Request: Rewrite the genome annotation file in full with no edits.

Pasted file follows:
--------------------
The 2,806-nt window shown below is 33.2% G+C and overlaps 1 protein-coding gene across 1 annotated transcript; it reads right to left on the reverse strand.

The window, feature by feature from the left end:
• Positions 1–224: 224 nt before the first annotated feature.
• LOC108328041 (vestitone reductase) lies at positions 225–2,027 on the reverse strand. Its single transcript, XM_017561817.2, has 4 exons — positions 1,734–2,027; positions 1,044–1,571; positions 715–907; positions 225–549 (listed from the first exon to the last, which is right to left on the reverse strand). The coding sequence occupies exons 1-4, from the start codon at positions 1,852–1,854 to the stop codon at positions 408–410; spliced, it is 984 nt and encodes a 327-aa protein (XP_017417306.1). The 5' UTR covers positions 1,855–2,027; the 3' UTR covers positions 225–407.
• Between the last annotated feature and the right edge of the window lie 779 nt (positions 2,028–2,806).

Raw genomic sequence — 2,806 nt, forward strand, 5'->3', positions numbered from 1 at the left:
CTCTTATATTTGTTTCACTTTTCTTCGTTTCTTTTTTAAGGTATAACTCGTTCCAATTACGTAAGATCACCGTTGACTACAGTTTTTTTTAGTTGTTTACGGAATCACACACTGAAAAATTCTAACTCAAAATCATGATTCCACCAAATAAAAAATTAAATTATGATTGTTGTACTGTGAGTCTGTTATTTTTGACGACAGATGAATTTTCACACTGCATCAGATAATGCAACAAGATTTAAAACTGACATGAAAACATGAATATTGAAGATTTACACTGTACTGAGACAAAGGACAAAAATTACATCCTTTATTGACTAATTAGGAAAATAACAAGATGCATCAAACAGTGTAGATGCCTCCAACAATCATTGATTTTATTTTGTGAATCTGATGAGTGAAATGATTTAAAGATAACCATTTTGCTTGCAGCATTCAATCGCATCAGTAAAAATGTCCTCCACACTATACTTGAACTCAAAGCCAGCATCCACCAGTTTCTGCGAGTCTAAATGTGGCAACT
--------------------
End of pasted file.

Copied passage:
The 2,806-nt window shown below is 33.2% G+C and overlaps 1 protein-coding gene across 1 annotated transcript; it reads right to left on the reverse strand.

The window, feature by feature from the left end:
• Positions 1–224: 224 nt before the first annotated feature.
• LOC108328041 (vestitone reductase) lies at positions 225–2,027 on the reverse strand. Its single transcript, XM_017561817.2, has 4 exons — positions 1,734–2,027; positions 1,044–1,571; positions 715–907; positions 225–549 (listed from the first exon to the last, which is right to left on the reverse strand). The coding sequence occupies exons 1-4, from the start codon at positions 1,852–1,854 to the stop codon at positions 408–410; spliced, it is 984 nt and encodes a 327-aa protein (XP_017417306.1). The 5' UTR covers positions 1,855–2,027; the 3' UTR covers positions 225–407.
• Between the last annotated feature and the right edge of the window lie 779 nt (positions 2,028–2,806).

Raw genomic sequence — 2,806 nt, forward strand, 5'->3', positions numbered from 1 at the left:
CTCTTATATTTGTTTCACTTTTCTTCGTTTCTTTTTTAAGGTATAACTCGTTCCAATTACGTAAGATCACCGTTGACTACAGTTTTTTTTAGTTGTTTACGGAATCACACACTGAAAAATTCTAACTCAAAATCATGATTCCACCAAATAAAAAATTAAATTATGATTGTTGTACTGTGAGTCTGTTATTTTTGACGACAGATGAATTTTCACACTGCATCAGATAATGCAACAAGATTTAAAACTGACATGAAAACATGAATATTGAAGATTTACACTGTACTGAGACAAAGGACAAAAATTACATCCTTTATTGACTAATTAGGAAAATAACAAGATGCATCAAACAGTGTAGATGCCTCCAACAATCATTGATTTTATTTTGTGAATCTGATGAGTGAAATGATTTAAAGATAACCATTTTGCTTGCAGCATTCAATCGCATCAGTAAAAATGTCCTCCACACTATACTTGAACTCAAAGCCAGCATCCACCAGTTTCTGCGAGTCTAAATGTGGCAACT